April 18, 2013
The arrival of anxious high school students to the Hill in the spring is a reminder to all Hamilton students that they too were once wrapped up in the stressful college admissions process. Though most who have experienced the uncertainty that goes hand in hand withclaim to have hated every second of it, Dean of Admission and Financial Aid Monica Inzer considers the experience to be “an important right of passage.”
During her appearance on the “Today Show” on Thursday, April 11, Inzer conveyed this message and, with the assistance of Arizona State University Executive Director of Admission David Burge and University of Michigan Undergraduate Admissions Director Ted Spencer, emphasized that while the admission process may be difficult, the end result will ultimately be worth the effort of finding the right college.
In the question-and-answer segment moderated by “Today Show” co-host Matt Lauer, Inzer, Burge and Spencer discussed their views on topics including financial aid, selecting the right school and handling waitlists. Inzer shared her advice during similar appearances on the “Today Show” both last April with Spencer and on January 20, when she talked about financial aid with former New York Times editor Jacques Steinberg. Throughout the short interview, Inzer and her fellow guests sought to provide college applicants with optimism and insight into the decision-making process. Specifically, the deans emphasized that rejected and waitlisted students should reflect upon the positives of the schools they have been accepted to rather than dwelling upon their disappointment. They also encouraged students and their families to research schools thoroughly before making a final decision about which schools to attend.
“Everyone wants to sensationalize [the admissions process]. They want to ... trivialize it. I really don’t want to be a part of that ... I want [applicants] to know how much we care ... I want to humanize it,” Inzer said.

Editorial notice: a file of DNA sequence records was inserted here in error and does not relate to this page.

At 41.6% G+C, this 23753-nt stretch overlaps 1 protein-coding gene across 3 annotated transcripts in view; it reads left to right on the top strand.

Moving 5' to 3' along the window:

This level of consideration is clearly applied in the Hamilton College Office of Admission. This year, the College admitted fewer applicants, tying its record-low acceptance rate from 1982. Inzer said, “They are better admits, so that is why we went fewer. We want them, they want us … we spent more time thinking about fit.” While it is true that Hamilton College also received fewer applications than last year—90 fewer, to be specific—Inzer insists, “our yield is going up.” Despite the decrease of applicants from the Northeast, the region from which most students come, there was a noticeable increase of applicants from California, Florida and Texas.
The College’s Office of Admission is highly optimistic for the prospective students making up the Class of 2017. The Open House on Monday, April 15 was host to 752 visitors, 348 of of whom were admitted students. This was a record-high attendance, despite the record-low number of admitted students. Dean Inzer reads this as a significant, positive sign for Hamilton’s future: Clearly, new students are learning about and falling in love with the College across the nation.
Even as Hamilton waits for decisions to roll in by the beginning of May, the entire Hamilton community can express pride in its past, present and future.